mWomen Puts Technology Into The Hands Of Women
Empowering women has taken a technology turn as Hillary Clinton, the US Secretary of State and Cherie Blair, wife of the former UK Prime Minister have launched, mWomen a new initiative to get millions of mobile phones into the hands of women in the third world. mWomen launched early in October 2010 and aims to close the technology gap between men and women in developing countries. According to the mWomen project, the mobile ownership gender gap is most pronounced in South Asia, but is also significant in parts of Africa and the Middle East. The scheme is also backed by the GSM Association, the trade body for the mobile phone industry and already seventeen global mobile phone operators have signed up to the pledging more than $10m (Â£6.2m) between them. As part of the initiative, there will be tariffs created especially for women as well as the development of a female-specific handset.
It is estimated that in the Third World, 300 million more men own mobile phones than women; this scheme wants to get mobile devices in to the hands of another 150 million women. It recognises the need to close the technology gender gap to empower women. Mobile phones are used to report violence, access health care, and aid efforts in often volatile countries and coordinate disaster relief. Mobiles are also widely used for trade and banking in areas where there is little official infrastructure and often widespread corruption. mWomen has stated that over nine out of 10 women it surveyed felt safer because of their mobile phone, and 85 per cent said they felt more independent while over 55 per cent of business owners reported that they have earned additional income through the use of a mobile phone. Samanthiâs story demonstrates this...Samanthi lives in Sri Lanka and has a small business selling charcoal stoves and says, âIt's really difficult to do business without a mobile phone. A phone is an essential item. My customers can contact me anytime, from any place." According to a survey by the GSM Association more than half of all female business owners in poor countries reported earning more money because of their mobile phone.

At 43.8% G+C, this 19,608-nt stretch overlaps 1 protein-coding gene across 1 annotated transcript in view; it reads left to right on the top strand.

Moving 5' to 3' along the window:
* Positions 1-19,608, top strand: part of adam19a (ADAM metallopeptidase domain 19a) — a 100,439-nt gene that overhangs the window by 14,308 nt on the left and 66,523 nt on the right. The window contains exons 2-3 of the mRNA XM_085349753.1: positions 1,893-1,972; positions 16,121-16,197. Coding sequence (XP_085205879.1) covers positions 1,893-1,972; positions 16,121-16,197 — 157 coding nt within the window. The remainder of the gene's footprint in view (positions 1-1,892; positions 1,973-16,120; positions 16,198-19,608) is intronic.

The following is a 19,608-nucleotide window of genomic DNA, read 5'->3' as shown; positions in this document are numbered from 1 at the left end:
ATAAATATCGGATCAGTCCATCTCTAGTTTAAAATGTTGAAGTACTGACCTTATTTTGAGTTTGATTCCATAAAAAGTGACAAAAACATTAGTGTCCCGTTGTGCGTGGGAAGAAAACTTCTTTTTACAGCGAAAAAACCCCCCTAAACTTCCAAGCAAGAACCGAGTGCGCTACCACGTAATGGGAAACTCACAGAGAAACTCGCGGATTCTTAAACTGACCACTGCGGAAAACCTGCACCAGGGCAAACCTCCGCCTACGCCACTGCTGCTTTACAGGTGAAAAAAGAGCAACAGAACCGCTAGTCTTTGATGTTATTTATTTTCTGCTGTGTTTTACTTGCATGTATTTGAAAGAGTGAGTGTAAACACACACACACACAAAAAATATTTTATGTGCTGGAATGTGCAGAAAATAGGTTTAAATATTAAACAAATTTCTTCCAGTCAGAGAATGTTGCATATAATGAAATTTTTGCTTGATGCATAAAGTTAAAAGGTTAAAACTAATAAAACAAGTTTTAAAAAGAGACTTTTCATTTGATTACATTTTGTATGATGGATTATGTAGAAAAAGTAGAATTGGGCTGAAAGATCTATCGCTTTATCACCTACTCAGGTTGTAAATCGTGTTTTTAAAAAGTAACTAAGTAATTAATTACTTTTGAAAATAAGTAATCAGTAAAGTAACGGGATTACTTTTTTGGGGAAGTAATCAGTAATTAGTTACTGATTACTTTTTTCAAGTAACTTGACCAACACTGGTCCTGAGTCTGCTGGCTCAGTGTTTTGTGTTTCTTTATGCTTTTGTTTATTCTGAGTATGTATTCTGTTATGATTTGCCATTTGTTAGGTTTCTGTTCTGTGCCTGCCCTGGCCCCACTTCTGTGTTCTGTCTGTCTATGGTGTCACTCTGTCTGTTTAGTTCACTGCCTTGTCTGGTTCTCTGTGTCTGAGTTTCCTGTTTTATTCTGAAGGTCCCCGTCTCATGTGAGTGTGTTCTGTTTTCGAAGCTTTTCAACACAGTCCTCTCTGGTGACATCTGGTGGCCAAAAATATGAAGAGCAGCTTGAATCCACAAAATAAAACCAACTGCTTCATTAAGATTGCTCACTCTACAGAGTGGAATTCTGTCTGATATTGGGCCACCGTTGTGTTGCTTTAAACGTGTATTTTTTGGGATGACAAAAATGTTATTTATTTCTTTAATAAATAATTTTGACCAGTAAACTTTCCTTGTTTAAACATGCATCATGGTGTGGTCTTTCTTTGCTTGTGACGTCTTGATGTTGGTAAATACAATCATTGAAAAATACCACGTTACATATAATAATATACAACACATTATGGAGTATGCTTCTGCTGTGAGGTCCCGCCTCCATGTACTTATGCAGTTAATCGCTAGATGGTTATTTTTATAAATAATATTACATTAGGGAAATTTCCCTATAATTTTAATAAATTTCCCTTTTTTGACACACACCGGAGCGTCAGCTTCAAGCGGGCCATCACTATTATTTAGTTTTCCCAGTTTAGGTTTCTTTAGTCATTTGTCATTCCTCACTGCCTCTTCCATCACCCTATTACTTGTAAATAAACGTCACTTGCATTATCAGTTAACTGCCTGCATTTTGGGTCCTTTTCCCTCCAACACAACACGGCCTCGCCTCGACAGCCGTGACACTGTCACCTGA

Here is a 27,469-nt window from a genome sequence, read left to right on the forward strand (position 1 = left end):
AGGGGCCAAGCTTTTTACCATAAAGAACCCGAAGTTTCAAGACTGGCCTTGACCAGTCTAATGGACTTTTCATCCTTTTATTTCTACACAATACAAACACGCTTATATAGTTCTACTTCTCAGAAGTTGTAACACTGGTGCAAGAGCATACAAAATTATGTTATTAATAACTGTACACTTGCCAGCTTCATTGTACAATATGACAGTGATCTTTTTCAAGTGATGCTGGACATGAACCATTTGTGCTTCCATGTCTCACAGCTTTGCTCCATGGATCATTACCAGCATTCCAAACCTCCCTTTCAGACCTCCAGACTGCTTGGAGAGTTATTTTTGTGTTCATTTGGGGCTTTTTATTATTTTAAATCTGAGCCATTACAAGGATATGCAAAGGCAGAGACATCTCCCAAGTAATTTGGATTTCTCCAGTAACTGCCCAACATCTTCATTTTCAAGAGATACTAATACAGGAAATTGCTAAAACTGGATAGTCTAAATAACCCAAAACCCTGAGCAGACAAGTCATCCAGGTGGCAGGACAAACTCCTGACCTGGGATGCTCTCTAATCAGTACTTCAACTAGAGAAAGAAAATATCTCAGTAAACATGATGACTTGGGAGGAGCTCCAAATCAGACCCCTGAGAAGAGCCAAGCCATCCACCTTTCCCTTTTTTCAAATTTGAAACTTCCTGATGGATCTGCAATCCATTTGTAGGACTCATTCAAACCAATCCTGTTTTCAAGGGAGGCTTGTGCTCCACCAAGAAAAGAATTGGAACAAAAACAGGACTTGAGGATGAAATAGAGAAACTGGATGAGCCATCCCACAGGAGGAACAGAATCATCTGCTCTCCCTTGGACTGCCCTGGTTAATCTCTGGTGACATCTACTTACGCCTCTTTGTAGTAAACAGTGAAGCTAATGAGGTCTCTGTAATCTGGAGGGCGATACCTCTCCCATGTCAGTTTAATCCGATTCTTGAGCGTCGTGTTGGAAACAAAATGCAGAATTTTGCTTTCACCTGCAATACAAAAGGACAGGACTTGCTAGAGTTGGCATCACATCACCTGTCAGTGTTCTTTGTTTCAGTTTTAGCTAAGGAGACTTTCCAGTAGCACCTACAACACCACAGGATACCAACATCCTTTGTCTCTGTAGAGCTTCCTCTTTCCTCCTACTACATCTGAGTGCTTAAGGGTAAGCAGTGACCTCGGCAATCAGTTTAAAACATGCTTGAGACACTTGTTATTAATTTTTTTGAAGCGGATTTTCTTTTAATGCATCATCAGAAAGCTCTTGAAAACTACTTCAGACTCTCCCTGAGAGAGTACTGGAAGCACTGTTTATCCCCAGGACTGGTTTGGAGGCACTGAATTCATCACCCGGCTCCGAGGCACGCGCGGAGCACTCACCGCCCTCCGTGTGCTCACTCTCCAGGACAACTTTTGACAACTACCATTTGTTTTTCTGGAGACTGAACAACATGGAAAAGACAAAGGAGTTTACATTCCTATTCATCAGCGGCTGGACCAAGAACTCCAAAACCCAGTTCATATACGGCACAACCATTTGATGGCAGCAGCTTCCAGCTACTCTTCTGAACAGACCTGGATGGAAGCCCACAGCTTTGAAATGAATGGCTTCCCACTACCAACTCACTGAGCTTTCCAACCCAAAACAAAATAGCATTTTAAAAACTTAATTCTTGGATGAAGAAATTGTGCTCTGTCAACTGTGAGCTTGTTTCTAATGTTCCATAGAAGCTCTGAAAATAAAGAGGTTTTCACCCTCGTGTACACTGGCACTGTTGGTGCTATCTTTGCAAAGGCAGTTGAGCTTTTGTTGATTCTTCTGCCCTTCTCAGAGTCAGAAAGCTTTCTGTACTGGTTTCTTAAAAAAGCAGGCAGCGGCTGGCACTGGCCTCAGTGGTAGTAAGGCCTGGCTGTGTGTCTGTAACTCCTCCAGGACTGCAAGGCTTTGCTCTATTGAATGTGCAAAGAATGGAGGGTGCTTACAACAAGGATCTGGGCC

Helping a woman set up a business and invest in a little bit of technology, you are not just helping her, you are helping her children and her family; it has a ripple effect on the wider community. mWomen will create projects to educate men about the positive aspects of women owning a mobile phone and about embracing technology. Mrs Clinton said, "With a mobile phone, expectant mothers who live nowhere near a clinic can get health advice." While, Mrs Blair said, âIf we can reach 150 million women across the world and you multiply the effect of those women reinvesting in their family and in their local community, we are talking a potential transformational effect in development." Mobile phones have led to a remarkable communications revolution, extending and improving the way people connect with each other.
Photo Credit: Raphael Fauveau